Glycerin is a natural byproduct to the soap-making process. When used on the skin, it helps to attract and retain moisture. Naturally made soaps retain glycerin. Some companies denote which soaps still have glycerin in them, but companies can choose to use the byproduct in other products such as lotion or face creams.
Things You'll Need
Spoon or pour the glycerin into a container. The receptacle should have a lid that can be sealed fairly tightly. Screw-on lids work best.
Fasten the lid atop the container. This will help keep the glycerin in its natural state. The purity of your glycerin will dictate how fluid it is.
Store the container in a cabinet or drawer. Don't expose the container to excessive amounts of sunlight because repeated heating can break down the chemical bonds in the glycerin.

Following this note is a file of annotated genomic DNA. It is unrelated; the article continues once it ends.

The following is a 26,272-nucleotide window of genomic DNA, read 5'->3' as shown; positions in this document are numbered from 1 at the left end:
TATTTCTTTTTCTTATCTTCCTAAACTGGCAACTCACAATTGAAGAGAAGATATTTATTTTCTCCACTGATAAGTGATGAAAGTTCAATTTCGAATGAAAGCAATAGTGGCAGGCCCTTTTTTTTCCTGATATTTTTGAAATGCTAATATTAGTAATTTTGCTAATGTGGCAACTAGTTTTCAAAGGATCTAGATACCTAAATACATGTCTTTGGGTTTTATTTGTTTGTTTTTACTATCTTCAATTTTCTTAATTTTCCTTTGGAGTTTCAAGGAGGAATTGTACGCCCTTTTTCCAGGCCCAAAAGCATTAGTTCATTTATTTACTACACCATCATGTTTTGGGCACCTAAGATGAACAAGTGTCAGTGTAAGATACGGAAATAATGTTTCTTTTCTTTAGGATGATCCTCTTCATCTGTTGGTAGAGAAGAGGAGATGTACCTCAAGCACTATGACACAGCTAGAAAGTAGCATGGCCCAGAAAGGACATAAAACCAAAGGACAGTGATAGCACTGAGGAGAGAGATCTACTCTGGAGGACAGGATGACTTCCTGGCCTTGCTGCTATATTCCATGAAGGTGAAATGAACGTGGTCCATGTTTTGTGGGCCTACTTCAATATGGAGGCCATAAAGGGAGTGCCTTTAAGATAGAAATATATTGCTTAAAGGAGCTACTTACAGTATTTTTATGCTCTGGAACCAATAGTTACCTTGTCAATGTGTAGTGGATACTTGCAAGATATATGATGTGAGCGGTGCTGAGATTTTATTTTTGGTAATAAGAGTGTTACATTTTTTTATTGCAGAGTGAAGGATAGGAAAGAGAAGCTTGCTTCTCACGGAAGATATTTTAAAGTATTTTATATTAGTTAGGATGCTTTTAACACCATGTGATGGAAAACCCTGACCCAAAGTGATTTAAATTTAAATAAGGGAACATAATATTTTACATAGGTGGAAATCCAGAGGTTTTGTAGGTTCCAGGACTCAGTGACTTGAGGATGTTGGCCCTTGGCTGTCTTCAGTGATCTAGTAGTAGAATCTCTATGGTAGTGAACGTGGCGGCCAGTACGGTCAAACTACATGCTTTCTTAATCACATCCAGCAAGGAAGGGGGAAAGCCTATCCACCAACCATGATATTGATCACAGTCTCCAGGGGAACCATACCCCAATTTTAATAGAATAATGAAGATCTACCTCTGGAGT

Use smoked or colored glass or plastic with the glycerin to avoid excess exposure to the light.
If your glycerin seems to dry out, take the lid off and let in some air. The glycerin will pull moisture from the air and rehydrate.
You can add water, just a few drops at a time to help rehydrate the product.
While glycerin does not have a specific shelf life, it can break down over time. If it stops rehydrating it is probably not effective any longer.
Soaps are usually not more than 30% glycerin as otherwise they get to “sweaty” from exposure to moisture in the air. The more glycerin in the soap the faster you will go through a bar as the water washes through it quickly.
The best storage temperature is 65 degrees Fahrenheit to 75 degrees.
Glycerin can cause blisters on particularly moist parts of the body such as your tongue. Glycerin sucks the moisture from around it, dehydrating the area but forming a water pocket. Avoid contact with your eyes.
If stored for too long in the airtight container it can lose its moisturizing capabilities due to loss of water. Exposure to water will rehydrate the product.